In recent years, however, the floral landscape has changed. Yes, tulips are beloved and important to growers in the state. But a renaissance in cut-flower agriculture, combined with a groundswell of consumer interest in local and seasonal food – as well as floral choices – has led to diversification of floral farming and growth in the number of flower farms. According to the U.S. Department of Agriculture (USDA)’s “Floriculture Crops 2018 Summary,” the wholesale value of sales of Washington-grown cut flowers increased by almost 5.5 percent in three years, to $21.6 million in 2018, up from $20.5 million in 2015.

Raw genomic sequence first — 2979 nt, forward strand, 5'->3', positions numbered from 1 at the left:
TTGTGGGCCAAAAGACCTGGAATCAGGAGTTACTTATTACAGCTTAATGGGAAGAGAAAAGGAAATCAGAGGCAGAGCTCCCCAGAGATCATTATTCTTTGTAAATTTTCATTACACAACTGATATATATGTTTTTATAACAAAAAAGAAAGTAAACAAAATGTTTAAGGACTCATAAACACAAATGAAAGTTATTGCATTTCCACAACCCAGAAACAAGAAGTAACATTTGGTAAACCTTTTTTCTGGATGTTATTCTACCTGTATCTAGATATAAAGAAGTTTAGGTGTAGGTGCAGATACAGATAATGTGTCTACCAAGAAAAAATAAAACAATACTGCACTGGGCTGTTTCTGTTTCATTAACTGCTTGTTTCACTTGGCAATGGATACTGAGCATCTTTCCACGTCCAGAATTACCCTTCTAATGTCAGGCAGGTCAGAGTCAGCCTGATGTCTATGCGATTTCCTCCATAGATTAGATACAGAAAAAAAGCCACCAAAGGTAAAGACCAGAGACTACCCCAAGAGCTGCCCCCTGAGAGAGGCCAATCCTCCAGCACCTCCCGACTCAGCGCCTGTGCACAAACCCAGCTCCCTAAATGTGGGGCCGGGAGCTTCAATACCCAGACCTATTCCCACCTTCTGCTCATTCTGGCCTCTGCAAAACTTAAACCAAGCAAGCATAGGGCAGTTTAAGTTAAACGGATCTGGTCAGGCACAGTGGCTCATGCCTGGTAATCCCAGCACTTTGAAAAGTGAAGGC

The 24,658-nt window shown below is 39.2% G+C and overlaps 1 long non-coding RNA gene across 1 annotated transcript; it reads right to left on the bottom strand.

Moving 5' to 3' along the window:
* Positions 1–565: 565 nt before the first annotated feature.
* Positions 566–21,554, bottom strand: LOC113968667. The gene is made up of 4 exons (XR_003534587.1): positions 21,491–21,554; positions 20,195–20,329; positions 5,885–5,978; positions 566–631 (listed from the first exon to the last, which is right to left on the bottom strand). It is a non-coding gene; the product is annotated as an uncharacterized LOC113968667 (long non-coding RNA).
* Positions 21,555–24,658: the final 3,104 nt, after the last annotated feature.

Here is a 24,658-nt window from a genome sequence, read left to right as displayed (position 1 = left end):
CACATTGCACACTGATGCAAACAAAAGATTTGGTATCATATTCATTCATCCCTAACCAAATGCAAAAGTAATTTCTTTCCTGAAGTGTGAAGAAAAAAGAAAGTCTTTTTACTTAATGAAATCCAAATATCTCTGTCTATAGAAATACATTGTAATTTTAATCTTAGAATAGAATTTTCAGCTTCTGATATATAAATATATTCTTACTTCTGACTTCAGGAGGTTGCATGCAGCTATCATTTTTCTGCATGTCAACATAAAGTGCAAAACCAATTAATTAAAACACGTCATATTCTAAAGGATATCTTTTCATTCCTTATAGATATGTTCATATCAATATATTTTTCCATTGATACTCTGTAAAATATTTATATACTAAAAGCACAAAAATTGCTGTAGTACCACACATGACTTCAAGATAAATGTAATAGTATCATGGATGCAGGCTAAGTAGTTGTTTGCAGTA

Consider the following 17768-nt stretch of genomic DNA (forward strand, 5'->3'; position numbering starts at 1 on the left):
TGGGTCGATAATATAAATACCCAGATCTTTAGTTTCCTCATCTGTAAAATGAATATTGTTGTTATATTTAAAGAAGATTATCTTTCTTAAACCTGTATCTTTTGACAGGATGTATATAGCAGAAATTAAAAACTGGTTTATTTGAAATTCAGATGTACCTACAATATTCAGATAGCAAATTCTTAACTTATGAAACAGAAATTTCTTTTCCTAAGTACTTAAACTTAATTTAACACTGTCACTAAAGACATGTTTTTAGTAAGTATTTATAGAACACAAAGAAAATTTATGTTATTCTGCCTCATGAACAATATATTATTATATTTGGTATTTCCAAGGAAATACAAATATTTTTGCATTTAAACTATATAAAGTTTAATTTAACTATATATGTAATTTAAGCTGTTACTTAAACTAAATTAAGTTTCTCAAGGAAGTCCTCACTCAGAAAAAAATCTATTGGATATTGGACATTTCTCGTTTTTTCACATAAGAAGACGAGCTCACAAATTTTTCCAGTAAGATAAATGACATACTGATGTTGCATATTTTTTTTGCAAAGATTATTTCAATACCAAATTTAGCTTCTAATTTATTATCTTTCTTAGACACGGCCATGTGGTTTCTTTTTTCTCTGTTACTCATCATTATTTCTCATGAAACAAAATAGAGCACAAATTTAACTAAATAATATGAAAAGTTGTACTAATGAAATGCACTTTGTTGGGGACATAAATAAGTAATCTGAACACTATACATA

The Washington State Farm Bureau (WSFB) and the Washington State Department of Agriculture (WSDA) took notice, and in 2017, the two agencies collaborated on a three-year USDA Specialty Crop Block Grant Program (SCBGP) to serve floral agriculture and raise the profile of local cut flowers. “Washington is the third-largest producer of cut flowers [in the U.S.] and, yet, few consumers are aware of the diversity of what is grown here,” says Laura Ridenour, WSDA Regional Markets, one of the project coordinators.
Called “A Collaborative Effort to Advance Washington State Cut Flowers,” the project convened industry stakeholders as advisors, researched best marketing practices and consumer demand and awareness, designed an integrated marketing and outreach campaign to engage consumers, and created farmers’ market manager and farmer training curricula for business growth. Overall, the Washington Flowers Project aims to communicate to consumers and the floral industry how and why to chose local flowers.